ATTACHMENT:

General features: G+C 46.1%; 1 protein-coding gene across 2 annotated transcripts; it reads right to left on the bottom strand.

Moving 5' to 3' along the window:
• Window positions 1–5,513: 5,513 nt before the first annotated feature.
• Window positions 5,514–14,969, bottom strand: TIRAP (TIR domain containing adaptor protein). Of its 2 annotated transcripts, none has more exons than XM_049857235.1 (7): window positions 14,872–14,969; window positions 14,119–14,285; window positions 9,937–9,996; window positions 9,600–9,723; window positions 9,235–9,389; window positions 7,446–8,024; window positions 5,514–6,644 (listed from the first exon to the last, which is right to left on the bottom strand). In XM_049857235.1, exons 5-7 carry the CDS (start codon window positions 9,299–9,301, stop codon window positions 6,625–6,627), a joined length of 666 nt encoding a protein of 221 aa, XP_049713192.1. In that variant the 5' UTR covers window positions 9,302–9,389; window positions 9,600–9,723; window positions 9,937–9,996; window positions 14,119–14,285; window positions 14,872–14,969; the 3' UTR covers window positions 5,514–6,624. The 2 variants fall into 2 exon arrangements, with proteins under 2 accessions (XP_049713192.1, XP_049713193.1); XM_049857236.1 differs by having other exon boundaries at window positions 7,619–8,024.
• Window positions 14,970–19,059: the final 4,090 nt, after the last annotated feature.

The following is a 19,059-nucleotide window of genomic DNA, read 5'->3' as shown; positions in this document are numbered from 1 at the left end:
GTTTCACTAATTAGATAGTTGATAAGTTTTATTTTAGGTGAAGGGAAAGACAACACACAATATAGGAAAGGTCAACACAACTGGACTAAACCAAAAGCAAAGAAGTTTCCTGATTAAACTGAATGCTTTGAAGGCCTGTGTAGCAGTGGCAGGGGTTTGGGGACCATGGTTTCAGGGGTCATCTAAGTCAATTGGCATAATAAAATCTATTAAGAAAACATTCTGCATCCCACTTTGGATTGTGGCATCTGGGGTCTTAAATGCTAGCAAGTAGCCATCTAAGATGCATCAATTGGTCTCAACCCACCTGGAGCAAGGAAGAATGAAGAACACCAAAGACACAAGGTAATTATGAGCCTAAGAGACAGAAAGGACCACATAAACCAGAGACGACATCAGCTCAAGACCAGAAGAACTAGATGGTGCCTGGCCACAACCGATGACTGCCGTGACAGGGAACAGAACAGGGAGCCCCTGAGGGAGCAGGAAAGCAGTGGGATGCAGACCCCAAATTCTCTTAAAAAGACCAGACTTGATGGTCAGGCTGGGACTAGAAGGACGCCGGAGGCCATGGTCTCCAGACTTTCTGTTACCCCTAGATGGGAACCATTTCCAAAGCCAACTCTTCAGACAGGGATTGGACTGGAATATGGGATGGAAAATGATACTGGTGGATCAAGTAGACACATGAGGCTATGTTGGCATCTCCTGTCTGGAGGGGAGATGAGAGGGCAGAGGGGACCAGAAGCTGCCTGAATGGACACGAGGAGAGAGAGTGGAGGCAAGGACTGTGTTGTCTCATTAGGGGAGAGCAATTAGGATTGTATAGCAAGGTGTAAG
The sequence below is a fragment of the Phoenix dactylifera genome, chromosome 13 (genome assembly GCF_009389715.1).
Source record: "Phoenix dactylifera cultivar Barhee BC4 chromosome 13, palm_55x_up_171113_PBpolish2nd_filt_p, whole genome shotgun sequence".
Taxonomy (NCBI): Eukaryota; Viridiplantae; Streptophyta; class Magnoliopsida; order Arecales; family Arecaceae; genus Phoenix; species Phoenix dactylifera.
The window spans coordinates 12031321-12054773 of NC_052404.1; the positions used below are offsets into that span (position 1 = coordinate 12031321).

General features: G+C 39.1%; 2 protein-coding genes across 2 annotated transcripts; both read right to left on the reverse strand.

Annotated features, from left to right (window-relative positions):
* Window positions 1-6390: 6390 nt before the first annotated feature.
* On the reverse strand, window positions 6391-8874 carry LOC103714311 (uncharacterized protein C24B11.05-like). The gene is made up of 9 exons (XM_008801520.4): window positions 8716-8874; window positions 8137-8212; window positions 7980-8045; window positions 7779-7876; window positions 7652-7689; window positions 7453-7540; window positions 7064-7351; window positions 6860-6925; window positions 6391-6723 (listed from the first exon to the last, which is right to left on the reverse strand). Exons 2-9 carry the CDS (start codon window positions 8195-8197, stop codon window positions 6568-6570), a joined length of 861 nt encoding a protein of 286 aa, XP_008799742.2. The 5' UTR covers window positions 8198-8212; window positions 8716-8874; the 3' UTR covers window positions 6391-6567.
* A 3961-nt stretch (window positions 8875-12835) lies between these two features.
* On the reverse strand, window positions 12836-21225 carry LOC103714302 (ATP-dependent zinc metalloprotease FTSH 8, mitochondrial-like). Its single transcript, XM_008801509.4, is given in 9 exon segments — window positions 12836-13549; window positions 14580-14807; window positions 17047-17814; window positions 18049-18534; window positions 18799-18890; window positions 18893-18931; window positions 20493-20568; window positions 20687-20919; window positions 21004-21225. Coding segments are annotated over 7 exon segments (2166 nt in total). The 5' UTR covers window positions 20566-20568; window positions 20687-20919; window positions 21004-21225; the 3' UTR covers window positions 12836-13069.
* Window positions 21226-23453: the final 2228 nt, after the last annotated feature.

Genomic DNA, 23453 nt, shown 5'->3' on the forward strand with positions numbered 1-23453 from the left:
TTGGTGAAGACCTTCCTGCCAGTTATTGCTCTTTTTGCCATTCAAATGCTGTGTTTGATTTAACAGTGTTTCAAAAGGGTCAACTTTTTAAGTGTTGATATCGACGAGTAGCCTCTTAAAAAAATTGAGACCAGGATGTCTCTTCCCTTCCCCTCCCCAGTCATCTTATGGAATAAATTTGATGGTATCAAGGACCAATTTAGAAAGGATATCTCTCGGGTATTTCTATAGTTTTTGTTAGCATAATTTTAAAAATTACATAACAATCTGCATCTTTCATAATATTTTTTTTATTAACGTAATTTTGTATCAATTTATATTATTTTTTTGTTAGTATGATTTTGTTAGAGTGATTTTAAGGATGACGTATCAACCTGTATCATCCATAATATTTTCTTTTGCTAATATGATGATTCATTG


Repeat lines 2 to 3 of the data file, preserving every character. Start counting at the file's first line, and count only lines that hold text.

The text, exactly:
Moving 5' to 3' along the window:
• Window positions 1–5,513: 5,513 nt before the first annotated feature.